As a matter of federal patent policy, the Court in Lear overruled its prior adherence to the rule that a licensee "may not challenge the validity of the licensed patent in a suit for royalties due under the contract." Automatic Radio Manufacturing Co. v. Hazeltine Research, Inc., 339 U.S. 827, 836, 70 S.Ct. 894, 899, 94 L.Ed. 1312 (1950). In reaching this decision the Court stated:

Surely the equities of the licensor do not weigh very heavily when they are balanced against the important public interest in permitting full and free competition in the use of ideas which are in reality a part of the public domain. Licensees may often be the only individuals with enough economic incentive to challenge the patentability of an inventor's discovery. If they are muzzled, the public may continually be required to pay tribute to would-be monopolists without need or justification. We think it plain that the technical requirements of contract doctrine must give way before the demands of the public interest in the typical situation involving the negotiation of a license after a patent has issued.

Lear, Inc. v. Adkins, supra 395 U.S. at 670-671, 89 S.Ct. at 1911. Thus the Court held that the paramount federal policy of allowing "full and free competition in the use of ideas which are in reality a part of the public domain" required rejection of the doctrine of licensee estoppel where the license agreement followed the issuance of the patent.

The instant controversy represents the "most typical situation" analyzed by the Supreme Court in Lear. Here, Amsco obtained its license after the McDonald patent issued.5 At the time this dispute arose Amsco had not terminated the license agreement. Although the licensor, Sybron, did not sue the licensee, Amsco, as was the case in Lear, we find no significance in this procedural difference.6 Amsco in the course of this litigation has consistently alleged that the McDonald patent is invalid and that therefore the McDonald process is part of the public domain of ideas. Under this circumstance, the "technical requirements of contract doctrine must give way before the demands of the public interest"7 in testing the validity of the monopoly granted by the federal patent laws.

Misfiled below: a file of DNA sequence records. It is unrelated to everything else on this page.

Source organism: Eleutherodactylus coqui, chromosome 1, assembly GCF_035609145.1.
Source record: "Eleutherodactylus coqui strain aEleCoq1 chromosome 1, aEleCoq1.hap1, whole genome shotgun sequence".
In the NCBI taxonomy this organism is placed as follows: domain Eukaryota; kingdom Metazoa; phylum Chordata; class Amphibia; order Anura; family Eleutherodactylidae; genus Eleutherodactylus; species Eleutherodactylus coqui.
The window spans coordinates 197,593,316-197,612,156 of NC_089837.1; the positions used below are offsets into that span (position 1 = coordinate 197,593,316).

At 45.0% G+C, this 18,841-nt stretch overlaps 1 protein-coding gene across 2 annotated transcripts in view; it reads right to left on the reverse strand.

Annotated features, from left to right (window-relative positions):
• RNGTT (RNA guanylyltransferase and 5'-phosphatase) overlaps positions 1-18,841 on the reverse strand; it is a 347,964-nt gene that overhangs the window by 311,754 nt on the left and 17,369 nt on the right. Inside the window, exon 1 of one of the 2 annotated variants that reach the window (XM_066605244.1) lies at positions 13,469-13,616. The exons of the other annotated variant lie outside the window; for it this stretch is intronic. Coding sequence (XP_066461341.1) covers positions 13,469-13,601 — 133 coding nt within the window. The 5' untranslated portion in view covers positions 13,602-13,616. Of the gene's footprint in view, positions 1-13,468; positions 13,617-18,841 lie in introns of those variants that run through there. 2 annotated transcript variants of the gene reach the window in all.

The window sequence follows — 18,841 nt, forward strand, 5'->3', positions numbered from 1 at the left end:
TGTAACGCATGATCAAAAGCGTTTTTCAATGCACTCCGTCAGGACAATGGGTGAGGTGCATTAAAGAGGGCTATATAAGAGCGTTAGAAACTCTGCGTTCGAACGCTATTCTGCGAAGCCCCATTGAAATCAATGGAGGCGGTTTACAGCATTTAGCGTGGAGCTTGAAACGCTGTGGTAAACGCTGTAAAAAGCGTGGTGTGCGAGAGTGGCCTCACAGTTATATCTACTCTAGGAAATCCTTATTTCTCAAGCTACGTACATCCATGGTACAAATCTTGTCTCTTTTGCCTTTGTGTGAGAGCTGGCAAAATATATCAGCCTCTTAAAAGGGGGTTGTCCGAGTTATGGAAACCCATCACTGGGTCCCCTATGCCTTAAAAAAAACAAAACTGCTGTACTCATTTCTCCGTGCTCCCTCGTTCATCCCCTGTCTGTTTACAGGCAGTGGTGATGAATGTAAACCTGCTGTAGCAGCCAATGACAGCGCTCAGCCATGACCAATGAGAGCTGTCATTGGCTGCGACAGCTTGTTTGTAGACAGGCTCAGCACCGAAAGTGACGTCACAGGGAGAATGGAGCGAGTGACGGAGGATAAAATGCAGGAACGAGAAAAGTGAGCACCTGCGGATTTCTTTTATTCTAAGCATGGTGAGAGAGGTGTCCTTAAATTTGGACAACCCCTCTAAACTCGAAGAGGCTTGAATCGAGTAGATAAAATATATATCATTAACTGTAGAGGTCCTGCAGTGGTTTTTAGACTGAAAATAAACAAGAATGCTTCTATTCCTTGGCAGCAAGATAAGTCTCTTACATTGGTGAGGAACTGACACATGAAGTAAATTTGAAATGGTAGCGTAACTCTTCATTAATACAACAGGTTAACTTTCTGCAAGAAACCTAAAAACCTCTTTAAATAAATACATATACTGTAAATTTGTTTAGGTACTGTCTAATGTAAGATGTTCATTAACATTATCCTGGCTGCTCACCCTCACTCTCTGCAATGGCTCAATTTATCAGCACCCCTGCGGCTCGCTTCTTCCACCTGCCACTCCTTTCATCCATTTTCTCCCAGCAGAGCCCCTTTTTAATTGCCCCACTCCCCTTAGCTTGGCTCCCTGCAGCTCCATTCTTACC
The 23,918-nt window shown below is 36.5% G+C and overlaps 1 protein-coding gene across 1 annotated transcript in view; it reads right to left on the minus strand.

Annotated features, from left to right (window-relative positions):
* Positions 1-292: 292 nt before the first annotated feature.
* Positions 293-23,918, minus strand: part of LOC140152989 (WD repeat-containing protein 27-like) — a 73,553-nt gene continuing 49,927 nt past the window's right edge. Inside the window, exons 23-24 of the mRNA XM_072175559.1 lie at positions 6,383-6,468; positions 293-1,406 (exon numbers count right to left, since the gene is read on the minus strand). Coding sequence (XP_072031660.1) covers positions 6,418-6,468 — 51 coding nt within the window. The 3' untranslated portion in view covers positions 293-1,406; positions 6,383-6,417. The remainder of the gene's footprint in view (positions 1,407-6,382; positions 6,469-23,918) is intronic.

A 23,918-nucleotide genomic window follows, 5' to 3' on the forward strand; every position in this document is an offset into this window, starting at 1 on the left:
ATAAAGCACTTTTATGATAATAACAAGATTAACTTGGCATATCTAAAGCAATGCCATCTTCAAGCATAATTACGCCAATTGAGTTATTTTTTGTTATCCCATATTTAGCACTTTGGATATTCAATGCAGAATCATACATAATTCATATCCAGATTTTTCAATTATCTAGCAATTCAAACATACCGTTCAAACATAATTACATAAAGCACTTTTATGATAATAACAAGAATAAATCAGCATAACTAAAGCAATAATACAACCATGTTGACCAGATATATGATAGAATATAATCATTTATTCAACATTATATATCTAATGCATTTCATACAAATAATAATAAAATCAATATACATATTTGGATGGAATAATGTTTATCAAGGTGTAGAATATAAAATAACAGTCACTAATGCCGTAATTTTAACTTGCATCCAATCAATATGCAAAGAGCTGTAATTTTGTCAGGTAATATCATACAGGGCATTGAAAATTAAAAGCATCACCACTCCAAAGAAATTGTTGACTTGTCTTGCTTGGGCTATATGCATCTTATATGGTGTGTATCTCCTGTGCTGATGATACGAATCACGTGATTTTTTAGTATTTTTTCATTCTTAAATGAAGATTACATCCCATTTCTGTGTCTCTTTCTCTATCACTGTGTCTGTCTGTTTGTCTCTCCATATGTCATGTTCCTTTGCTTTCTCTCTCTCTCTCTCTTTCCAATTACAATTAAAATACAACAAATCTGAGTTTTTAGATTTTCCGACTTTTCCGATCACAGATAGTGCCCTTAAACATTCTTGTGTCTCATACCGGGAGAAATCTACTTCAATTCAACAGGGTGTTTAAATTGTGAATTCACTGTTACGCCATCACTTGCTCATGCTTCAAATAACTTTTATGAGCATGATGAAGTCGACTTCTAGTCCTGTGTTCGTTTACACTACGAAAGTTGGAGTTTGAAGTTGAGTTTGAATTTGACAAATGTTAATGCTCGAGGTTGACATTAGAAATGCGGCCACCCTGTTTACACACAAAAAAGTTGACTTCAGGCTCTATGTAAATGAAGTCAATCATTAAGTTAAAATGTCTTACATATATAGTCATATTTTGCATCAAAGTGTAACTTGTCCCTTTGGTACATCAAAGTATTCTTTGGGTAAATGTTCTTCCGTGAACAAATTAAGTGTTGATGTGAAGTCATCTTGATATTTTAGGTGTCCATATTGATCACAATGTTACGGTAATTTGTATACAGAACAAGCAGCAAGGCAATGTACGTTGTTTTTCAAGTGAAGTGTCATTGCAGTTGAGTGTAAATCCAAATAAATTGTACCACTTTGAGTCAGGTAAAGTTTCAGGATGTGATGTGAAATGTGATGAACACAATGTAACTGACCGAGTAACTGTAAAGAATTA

We cannot agree with Sybron's attempts to distinguish this case from Lear. Sybron contends that Amsco's right to terminate the licensee under paragraph 10 of the License Agreement ensures that Amsco cannot be "muzzled." In Lear the Court reasoned that a licensee may be the only one with sufficient interest to challenge the inventor's discovery. If the doctrine of licensee estoppel prevented the licensee's challenge, i.e., muzzled the licensee, the public might suffer by paying "tribute to would-be monopolists without . . . justification." Lear, Inc. v. Adkins, supra at 670, 89 S.Ct. at 1911. However, Sybron argues that the policy considerations in Lear for rejecting licensee estoppel are not applicable here. It bases this argument on an assumption that the licensee in Lear was unable to terminate its license. We find that assumption to be erroneous.

Although the United States Supreme Court did not discuss the provisions of the Lear license agreement, the state court opinion did. The Lear-Adkins license contained two clauses permitting termination of the license by Lear. Furthermore, the state court expressly found that Lear had failed to terminate the license in accordance with the applicable terms. Adkins v. Lear, Inc., 64 Cal.Rptr. 545, 435 P.2d at 325. Thus, the facts of Lear, Inc. v. Adkins, supra, are identical to the facts here. Both agreements permitted termination, and both licensees failed to comply with the termination provisions. Thus, the Supreme Court's reference to "muzzling" in Lear does not depend upon the presence or absence of a license termination clause.

Sybron alternatively argues that it would be inequitable to follow the Lear decision here. We read the Supreme Court's opinion in Lear as resolving the competing equities between the licensee and the licensor in favor of the licensee. See 545-546 supra. We, therefore, decline Sybron's invitation to strike a balance which would result in an outcome different from that reached by the Supreme Court in Lear.